On completion of the test you are given a Statement of Results which is made up of three elements: a grade A-C; a score out of 100; and the Common European Framework of Reference for Languages (CEFR) level. The Statement of Results also includes a Candidate Profile which shows the students' performance on each of the individual elements against the scale of:

  • exceptional
  • good
  • borderline
  • weak
  • GradeScore (out of 100)CEFR Level

    A

    80-100

    C2

    B

    75-79

    C1

    C

    60-74

    C1

    CEFR Level B2

    45-59

    B2

    Candidates who acheive a score of 45 or more receive a certificate which states the grade and the CEFR level that has been achieved whith universities generally ask for a A at undergraduate level. 

    The test is available in computer-based and paper-based forms - the Reading, Writing, Use of English and Listening elements are taken on the same day, while the Speaking element may be taken a few days before or after the other tests. 

    CPE

    The Certificate of Proficiency in English (CPE) has approximately 2,800 centres worldwide offer the Cambridge English exams. 

    The test consists of four paper exams, each of which test each of the four language skills:

    Reading and Use of English - 1 hour and 30 minutes - 40% of the total mark. There are 7 parts with parts 1 to 4 focusing on Use of English and test underlying knowledge of vocabulary and grammar through exercises such as suppyling missing words, forming new words in a given text and rewriting sentences. Parts 5 to 7 focus on Reading and test understanding of texts through tasks such as multiple-choice, gapped paragraphs and multiple matching exercises. Candidtaes are expected to be able to read and understand a range of different texts, e.g. fiction and non-fiction books, journals, newspapers and manuals. Candidates are expected to demonstrate a variety of reading skills including skimming, detailed reading, following an argument, coherence and linking, and looking for specific information.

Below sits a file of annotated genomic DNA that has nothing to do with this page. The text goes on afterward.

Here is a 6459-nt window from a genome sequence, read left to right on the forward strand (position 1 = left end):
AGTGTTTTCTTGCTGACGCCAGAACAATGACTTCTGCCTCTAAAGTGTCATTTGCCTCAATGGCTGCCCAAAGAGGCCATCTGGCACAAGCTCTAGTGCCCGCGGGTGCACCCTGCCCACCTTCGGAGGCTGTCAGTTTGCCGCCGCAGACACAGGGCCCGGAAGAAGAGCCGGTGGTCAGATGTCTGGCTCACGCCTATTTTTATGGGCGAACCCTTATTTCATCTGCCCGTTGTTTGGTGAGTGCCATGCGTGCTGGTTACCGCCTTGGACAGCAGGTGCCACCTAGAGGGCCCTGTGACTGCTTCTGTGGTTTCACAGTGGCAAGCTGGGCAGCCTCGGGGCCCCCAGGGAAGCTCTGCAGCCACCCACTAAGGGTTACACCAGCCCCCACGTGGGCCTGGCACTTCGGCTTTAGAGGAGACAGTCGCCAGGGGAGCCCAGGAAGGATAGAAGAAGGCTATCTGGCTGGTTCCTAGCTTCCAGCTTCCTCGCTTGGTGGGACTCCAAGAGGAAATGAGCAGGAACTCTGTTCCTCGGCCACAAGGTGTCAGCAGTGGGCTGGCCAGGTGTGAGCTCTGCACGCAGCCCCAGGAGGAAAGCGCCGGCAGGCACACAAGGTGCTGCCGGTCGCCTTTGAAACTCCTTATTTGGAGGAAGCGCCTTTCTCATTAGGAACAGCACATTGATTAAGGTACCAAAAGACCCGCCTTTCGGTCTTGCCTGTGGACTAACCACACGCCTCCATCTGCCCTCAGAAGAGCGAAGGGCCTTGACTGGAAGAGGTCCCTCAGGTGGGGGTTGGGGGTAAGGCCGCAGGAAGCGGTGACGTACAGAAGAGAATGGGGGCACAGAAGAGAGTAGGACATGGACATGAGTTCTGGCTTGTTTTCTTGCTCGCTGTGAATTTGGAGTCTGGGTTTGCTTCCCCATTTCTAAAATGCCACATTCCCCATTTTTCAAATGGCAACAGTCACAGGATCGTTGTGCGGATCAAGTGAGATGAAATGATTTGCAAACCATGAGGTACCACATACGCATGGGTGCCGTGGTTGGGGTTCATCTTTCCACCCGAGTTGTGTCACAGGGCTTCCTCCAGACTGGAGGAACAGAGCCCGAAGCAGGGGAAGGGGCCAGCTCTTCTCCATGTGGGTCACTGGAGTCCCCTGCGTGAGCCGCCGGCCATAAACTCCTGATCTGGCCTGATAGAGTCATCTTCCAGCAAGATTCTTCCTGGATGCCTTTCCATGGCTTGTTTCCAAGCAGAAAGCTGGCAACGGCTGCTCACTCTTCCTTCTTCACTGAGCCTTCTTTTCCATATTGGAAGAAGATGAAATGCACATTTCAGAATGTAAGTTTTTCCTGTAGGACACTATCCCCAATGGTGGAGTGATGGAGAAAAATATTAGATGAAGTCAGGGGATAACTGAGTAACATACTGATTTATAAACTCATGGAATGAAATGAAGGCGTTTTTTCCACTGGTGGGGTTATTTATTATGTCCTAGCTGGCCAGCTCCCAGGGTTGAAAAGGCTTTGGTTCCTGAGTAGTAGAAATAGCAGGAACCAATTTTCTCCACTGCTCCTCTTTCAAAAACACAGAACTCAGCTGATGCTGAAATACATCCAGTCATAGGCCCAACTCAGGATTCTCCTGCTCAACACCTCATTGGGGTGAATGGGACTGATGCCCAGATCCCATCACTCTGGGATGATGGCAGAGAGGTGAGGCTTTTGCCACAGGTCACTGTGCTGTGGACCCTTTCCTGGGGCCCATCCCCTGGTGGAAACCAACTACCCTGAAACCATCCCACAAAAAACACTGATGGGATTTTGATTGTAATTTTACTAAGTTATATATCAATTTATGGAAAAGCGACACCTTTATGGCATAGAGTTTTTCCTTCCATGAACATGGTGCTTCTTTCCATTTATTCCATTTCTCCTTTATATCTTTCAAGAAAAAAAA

Writing - 1 hour 30 minutes - 20% of the total mark - There are two parts. Part one involves writing an essay of approximately 240-280 words, which summarises and evaluates the key points contained in two texts of approximately 100 words each. Part 2 requires candidates to answer one question from a choice of four which may involve writing an article, a letter, a report or a review of approximately 240-280 words. You are assessed on your ability to structure and develop ideas of a given topic, the impresson your wiritng makes on the reader, usage of language and how well you achieve your writing purpose.